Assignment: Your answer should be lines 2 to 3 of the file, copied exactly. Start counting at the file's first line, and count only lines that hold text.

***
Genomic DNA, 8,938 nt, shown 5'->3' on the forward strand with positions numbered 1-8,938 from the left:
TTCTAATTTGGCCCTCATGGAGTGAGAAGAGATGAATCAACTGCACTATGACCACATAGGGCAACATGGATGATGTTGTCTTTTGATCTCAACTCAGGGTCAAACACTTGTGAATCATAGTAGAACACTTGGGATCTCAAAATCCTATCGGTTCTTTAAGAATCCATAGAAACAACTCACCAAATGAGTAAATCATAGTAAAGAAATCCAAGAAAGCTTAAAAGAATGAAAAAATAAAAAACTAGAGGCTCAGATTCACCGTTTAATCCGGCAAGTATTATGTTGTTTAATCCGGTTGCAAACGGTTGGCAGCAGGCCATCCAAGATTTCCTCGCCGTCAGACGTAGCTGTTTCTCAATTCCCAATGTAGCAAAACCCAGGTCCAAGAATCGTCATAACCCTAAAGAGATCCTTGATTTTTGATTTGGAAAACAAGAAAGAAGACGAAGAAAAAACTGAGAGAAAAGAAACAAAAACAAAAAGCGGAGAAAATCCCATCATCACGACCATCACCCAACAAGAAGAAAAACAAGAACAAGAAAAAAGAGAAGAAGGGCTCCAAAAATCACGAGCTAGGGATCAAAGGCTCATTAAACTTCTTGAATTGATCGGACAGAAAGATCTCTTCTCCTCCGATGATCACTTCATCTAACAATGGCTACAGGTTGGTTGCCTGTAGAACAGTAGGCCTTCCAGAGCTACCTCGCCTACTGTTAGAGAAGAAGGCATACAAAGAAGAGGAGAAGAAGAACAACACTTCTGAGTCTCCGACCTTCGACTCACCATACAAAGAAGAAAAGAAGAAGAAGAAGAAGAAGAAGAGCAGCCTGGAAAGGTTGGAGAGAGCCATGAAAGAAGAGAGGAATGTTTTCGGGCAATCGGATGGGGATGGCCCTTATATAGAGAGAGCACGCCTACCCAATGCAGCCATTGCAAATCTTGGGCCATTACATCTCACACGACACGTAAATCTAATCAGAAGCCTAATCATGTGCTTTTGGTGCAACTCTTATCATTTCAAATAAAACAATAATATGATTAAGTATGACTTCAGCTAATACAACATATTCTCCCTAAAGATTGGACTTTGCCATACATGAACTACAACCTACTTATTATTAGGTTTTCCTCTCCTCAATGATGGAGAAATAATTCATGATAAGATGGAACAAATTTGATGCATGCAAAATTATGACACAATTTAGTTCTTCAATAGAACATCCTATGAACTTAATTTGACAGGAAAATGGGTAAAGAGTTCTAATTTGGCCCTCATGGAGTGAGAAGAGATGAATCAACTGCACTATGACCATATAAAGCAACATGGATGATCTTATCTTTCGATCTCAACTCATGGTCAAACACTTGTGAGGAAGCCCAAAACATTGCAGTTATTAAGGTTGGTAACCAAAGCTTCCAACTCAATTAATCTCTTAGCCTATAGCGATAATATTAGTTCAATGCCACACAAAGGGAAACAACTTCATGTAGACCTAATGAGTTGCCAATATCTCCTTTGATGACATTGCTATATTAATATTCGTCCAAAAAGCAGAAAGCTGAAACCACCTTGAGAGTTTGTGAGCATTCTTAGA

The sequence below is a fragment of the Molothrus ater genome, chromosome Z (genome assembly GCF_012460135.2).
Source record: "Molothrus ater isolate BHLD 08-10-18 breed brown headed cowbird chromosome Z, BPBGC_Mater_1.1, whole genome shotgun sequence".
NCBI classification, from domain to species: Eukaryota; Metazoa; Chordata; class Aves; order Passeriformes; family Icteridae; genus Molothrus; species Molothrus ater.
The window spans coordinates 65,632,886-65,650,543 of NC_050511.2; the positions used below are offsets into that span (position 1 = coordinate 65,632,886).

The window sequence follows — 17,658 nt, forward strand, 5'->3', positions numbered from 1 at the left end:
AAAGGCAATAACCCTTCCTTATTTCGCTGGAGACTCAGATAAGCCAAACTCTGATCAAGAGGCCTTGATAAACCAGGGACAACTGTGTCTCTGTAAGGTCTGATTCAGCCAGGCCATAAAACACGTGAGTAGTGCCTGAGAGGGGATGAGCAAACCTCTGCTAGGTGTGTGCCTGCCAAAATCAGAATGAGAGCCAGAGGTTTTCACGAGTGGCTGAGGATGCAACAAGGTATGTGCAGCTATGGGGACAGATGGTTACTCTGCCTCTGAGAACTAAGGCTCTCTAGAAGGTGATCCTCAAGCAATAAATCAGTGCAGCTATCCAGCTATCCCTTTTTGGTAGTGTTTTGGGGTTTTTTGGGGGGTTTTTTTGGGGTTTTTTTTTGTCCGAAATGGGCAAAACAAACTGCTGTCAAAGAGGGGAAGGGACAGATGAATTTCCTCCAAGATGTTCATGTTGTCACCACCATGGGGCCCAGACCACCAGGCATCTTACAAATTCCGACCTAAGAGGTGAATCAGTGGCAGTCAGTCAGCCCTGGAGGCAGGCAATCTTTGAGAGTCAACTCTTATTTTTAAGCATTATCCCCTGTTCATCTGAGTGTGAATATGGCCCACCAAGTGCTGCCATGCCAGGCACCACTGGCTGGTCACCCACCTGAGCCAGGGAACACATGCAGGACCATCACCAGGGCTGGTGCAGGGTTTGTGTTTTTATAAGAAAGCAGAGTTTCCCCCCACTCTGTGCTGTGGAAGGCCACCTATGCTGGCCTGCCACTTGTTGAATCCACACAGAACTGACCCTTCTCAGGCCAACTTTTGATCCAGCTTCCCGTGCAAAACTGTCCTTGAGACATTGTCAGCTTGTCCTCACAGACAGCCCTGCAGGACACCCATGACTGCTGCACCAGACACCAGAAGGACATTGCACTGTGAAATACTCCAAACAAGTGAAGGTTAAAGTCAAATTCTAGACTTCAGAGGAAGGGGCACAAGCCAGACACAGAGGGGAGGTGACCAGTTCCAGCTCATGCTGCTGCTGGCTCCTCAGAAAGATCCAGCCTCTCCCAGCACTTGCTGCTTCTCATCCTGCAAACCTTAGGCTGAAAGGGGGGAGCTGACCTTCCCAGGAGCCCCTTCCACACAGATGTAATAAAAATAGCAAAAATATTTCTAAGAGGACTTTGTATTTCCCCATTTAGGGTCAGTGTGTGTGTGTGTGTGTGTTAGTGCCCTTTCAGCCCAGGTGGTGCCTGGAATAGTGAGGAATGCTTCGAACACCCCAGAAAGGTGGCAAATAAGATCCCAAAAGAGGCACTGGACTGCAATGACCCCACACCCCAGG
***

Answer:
TTCTAATTTGGCCCTCATGGAGTGAGAAGAGATGAATCAACTGCACTATGACCACATAGGGCAACATGGATGATGTTGTCTTTTGATCTCAACTCAGGGTCAAACACTTGTGAATCATAGTAGAACACTTGGGATCTCAAAATCCTATCGGTTCTTTAAGAATCCATAGAAACAACTCACCAAATGAGTAAATCATAGTAAAGAAATCCAAGAAAGCTTAAAAGAATGAAAAAATAAAAAACTAGAGGCTCAGATTCACCGTTTAATCCGGCAAGTATTATGTTGTTTAATCCGGTTGCAAACGGTTGGCAGCAGGCCATCCAAGATTTCCTCGCCGTCAGACGTAGCTGTTTCTCAATTCCCAATGTAGCAAAACCCAGGTCCAAGAATCGTCATAACCCTAAAGAGATCCTTGATTTTTGATTTGGAAAACAAGAAAGAAGACGAAGAAAAAACTGAGAGAAAAGAAACAAAAACAAAAAGCGGAGAAAATCCCATCATCACGACCATCACCCAACAAGAAGAAAAACAAGAACAAGAAAAAAGAGAAGAAGGGCTCCAAAAATCACGAGCTAGGGATCAAAGGCTCATTAAACTTCTTGAATTGATCGGACAGAAAGATCTCTTCTCCTCCGATGATCACTTCATCTAACAATGGCTACAGGTTGGTTGCCTGTAGAACAGTAGGCCTTCCAGAGCTACCTCGCCTACTGTTAGAGAAGAAGGCATACAAAGAAGAGGAGAAGAAGAACAACACTTCTGAGTCTCCGACCTTCGACTCACCATACAAAGAAGAAAAGAAGAAGAAGAAGAAGAAGAAGAGCAGCCTGGAAAGGTTGGAGAGAGCCATGAAAGAAGAGAGGAATGTTTTCGGGCAATCGGATGGGGATGGCCCTTATATAGAGAGAGCACGCCTACCCAATGCAGCCATTGCAAATCTTGGGCCATTACATCTCACACGACACGTAAATCTAATCAGAAGCCTAATCATGTGCTTTTGGTGCAACTCTTATCATTTCAAATAAAACAATAATATGATTAAGTATGACTTCAGCTAATACAACATATTCTCCCTAAAGATTGGACTTTGCCATACATGAACTACAACCTACTTATTATTAGGTTTTCCTCTCCTCAATGATGGAGAAATAATTCATGATAAGATGGAACAAATTTGATGCATGCAAAATTATGACACAATTTAGTTCTTCAATAGAACATCCTATGAACTTAATTTGACAGGAAAATGGGTAAAGAGTTCTAATTTGGCCCTCATGGAGTGAGAAGAGATGAATCAACTGCACTATGACCATATAAAGCAACATGGATGATCTTATCTTTCGATCTCAACTCATGGTCAAACACTTGTGAGGAAGCCCAAAACATTGCAGTTATTAAGGTTGGTAACCAAAGCTTCCAACTCAATTAATCTCTTAGCCTATAGCGATAATATTAGTTCAATGCCACACAAAGGGAAACAACTTCATGTAGACCTAATGAGTTGCCAATATCTCCTTTGATGACATTGCTATATTAATATTCGTCCAAAAAGCAGAAAGCTGAAACCACCTTGAGAGTTTGTGAGCATTCTTAGA

The sequence below is a fragment of the Molothrus ater genome, chromosome Z (genome assembly GCF_012460135.2).